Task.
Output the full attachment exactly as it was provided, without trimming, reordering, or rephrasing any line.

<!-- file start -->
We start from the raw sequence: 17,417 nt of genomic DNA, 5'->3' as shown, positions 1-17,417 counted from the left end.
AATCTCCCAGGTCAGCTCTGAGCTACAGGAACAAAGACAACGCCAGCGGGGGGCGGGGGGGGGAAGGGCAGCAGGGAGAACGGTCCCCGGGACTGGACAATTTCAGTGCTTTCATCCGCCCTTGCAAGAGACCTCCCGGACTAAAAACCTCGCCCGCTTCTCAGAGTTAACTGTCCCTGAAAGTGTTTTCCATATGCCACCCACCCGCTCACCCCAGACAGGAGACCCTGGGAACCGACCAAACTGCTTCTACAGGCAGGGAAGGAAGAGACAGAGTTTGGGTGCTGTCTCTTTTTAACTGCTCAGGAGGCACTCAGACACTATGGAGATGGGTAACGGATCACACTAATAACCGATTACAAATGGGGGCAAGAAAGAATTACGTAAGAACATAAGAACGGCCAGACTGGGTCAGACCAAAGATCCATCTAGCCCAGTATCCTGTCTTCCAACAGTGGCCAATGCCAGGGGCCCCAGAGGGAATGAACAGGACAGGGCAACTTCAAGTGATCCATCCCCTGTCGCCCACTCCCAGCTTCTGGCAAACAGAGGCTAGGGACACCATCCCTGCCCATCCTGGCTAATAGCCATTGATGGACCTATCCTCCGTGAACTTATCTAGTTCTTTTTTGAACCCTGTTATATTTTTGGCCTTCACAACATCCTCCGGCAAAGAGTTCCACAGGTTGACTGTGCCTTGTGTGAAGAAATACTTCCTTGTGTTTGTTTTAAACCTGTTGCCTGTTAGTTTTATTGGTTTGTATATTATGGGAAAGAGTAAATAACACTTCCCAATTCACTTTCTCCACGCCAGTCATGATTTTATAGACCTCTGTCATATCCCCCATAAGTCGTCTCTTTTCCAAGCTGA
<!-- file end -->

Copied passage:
We start from the raw sequence: 17,417 nt of genomic DNA, 5'->3' as shown, positions 1-17,417 counted from the left end.
AATCTCCCAGGTCAGCTCTGAGCTACAGGAACAAAGACAACGCCAGCGGGGGGCGGGGGGGGGAAGGGCAGCAGGGAGAACGGTCCCCGGGACTGGACAATTTCAGTGCTTTCATCCGCCCTTGCAAGAGACCTCCCGGACTAAAAACCTCGCCCGCTTCTCAGAGTTAACTGTCCCTGAAAGTGTTTTCCATATGCCACCCACCCGCTCACCCCAGACAGGAGACCCTGGGAACCGACCAAACTGCTTCTACAGGCAGGGAAGGAAGAGACAGAGTTTGGGTGCTGTCTCTTTTTAACTGCTCAGGAGGCACTCAGACACTATGGAGATGGGTAACGGATCACACTAATAACCGATTACAAATGGGGGCAAGAAAGAATTACGTAAGAACATAAGAACGGCCAGACTGGGTCAGACCAAAGATCCATCTAGCCCAGTATCCTGTCTTCCAACAGTGGCCAATGCCAGGGGCCCCAGAGGGAATGAACAGGACAGGGCAACTTCAAGTGATCCATCCCCTGTCGCCCACTCCCAGCTTCTGGCAAACAGAGGCTAGGGACACCATCCCTGCCCATCCTGGCTAATAGCCATTGATGGACCTATCCTCCGTGAACTTATCTAGTTCTTTTTTGAACCCTGTTATATTTTTGGCCTTCACAACATCCTCCGGCAAAGAGTTCCACAGGTTGACTGTGCCTTGTGTGAAGAAATACTTCCTTGTGTTTGTTTTAAACCTGTTGCCTGTTAGTTTTATTGGTTTGTATATTATGGGAAAGAGTAAATAACACTTCCCAATTCACTTTCTCCACGCCAGTCATGATTTTATAGACCTCTGTCATATCCCCCATAAGTCGTCTCTTTTCCAAGCTGA